Thursday, July 17, 2014

Why We Take "Before and After" Pictures

I took a stroll down memory lane the other day and clicked through our "New House!" photo album from over three years ago. Boy did it make me feel good to see how far we've come.

I highly recommend this confidence-boosting exercise to everyone -- whether you're a gardener or not. Take a look at the very first photos you took when you moved into your current place, look at old photos of your kids, and definitely look at throwback high school and middle school pictures to feel the rush of pride at how much you've grown and changed since those pictures were taken.

After looking at pictures of our yard taken in the Spring of 2011, I feel like I can do anything.

The first picture is the earliest picture of the back yard that I could find.
Old deck, old dog run in the background and young pup in the foreground
Awww look how little Scout is! We moved the fence and gate to create a landscape side and a fenced-in garden side
Unfortunately, I haven't retired that "outfit" yet. Not really something to be proud of, but whatever.

The family before us used the back part of the backyard as a dog run, so I spent a couple of weekends digging up weeds and picking up large piles of dog poop

What I call the "wildflower patch" to the right of the garden beds

Inside of garden fence 2011. Hollyhock in left corner has now abundantly self-sowed through this area.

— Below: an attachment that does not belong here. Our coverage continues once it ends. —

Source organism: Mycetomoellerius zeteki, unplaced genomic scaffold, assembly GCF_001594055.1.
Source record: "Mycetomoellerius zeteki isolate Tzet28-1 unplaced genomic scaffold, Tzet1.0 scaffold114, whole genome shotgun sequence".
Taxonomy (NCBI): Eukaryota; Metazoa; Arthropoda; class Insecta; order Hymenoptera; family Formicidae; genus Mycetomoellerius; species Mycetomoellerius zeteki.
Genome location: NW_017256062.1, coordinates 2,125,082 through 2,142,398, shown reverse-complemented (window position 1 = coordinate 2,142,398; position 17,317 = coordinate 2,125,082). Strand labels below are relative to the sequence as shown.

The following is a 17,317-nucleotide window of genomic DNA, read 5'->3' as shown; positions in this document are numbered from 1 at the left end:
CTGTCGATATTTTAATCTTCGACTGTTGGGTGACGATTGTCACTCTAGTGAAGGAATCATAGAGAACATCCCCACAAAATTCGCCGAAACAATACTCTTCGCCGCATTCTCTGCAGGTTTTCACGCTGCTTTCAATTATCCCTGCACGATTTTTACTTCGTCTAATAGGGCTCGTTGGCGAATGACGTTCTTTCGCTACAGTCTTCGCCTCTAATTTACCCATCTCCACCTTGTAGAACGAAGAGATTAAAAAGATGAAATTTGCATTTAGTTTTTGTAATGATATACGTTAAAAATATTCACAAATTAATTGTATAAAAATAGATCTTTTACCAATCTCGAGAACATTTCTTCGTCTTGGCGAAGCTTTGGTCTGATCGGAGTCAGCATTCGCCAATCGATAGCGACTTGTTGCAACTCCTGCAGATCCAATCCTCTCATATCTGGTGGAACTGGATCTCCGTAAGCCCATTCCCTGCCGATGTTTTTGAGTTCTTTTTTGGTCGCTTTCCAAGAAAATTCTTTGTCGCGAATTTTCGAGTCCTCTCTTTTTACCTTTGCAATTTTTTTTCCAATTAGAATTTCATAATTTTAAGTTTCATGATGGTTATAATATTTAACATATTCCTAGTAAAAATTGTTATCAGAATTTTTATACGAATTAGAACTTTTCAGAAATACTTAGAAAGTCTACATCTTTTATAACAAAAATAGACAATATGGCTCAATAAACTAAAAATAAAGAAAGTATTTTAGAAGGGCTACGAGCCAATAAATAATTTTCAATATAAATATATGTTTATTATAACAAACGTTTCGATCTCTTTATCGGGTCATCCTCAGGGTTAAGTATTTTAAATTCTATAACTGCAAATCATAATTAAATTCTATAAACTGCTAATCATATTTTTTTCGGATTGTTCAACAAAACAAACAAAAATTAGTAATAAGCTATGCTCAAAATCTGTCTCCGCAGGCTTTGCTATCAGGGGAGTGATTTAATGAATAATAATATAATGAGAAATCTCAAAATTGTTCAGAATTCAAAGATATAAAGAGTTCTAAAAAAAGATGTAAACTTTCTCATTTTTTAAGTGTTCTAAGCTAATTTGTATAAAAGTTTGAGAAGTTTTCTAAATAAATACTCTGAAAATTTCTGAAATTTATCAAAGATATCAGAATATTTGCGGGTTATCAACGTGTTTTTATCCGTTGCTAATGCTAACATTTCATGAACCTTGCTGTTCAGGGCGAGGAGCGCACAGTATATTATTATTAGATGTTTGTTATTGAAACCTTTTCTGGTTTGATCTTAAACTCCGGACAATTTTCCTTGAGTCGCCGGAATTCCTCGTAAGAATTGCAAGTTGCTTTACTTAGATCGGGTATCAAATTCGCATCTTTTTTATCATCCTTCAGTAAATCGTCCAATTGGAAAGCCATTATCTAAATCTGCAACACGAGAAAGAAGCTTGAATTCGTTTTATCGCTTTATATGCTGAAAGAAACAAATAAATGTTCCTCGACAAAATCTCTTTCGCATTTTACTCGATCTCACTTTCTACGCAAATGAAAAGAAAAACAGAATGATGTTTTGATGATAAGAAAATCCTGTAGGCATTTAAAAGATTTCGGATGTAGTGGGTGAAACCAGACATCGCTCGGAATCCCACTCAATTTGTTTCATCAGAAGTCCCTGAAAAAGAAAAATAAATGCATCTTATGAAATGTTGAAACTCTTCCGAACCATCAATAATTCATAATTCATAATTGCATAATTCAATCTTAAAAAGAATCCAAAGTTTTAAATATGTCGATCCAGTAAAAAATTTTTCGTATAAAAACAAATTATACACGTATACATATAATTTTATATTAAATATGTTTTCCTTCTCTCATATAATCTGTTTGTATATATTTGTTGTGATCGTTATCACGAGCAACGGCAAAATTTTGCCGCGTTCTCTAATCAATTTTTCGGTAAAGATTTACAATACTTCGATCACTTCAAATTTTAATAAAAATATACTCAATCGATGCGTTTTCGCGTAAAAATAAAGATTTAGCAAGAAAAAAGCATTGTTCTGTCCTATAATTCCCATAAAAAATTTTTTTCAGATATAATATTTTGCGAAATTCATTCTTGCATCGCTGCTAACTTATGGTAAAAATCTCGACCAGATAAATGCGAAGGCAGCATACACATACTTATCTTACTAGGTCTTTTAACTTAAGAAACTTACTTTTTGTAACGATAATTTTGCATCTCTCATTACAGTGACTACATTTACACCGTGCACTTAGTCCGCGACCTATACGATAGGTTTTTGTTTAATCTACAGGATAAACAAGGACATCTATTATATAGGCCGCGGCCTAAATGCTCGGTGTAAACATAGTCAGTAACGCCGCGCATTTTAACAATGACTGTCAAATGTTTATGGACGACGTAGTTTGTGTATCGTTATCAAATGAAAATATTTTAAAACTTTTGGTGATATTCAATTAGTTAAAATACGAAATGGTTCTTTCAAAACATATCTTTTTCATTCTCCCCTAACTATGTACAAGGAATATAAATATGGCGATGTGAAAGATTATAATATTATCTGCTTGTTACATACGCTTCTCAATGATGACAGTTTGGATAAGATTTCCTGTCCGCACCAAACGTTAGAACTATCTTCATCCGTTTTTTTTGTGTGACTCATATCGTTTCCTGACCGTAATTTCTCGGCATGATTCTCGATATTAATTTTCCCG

Like I said in my first post back, I like to embrace growth and change. Especially when it looks like this:
View from deck in May 2014

Landscape in early June 2014 - green grass complements of a wet Spring
Full-grown Scout and always-growing landscape in July 2014

Landscape in July 2014

Inside of garden area with self-sowing Hollyhocks dominating, July 2014
Other side of garden fence, July 2014

Veggie garden in early June 2014
Garden in early July 2014

Wildflower patch and garden in 2014
Wildflower patch in 2012

Wildflower patch 2014 - Wild Four O'Clock below sunflowers

When we were visiting my in-laws in Wisconsin over Memorial Day weekend, my mother-in-law told me she gives me credit for getting anything at all to grow in our less-than-ideal gardening conditions. I replied humbly, "I give me credit, too!" It's a good feeling to allow yourself to be proud of what you've done. If I compared my little beginner garden to the those of more experienced gardeners, I'd never feel proud of what I've accomplished. So I say forget about comparing yourself to others; compare you to you and let yourself enjoy the pride of how you've grown and changed.

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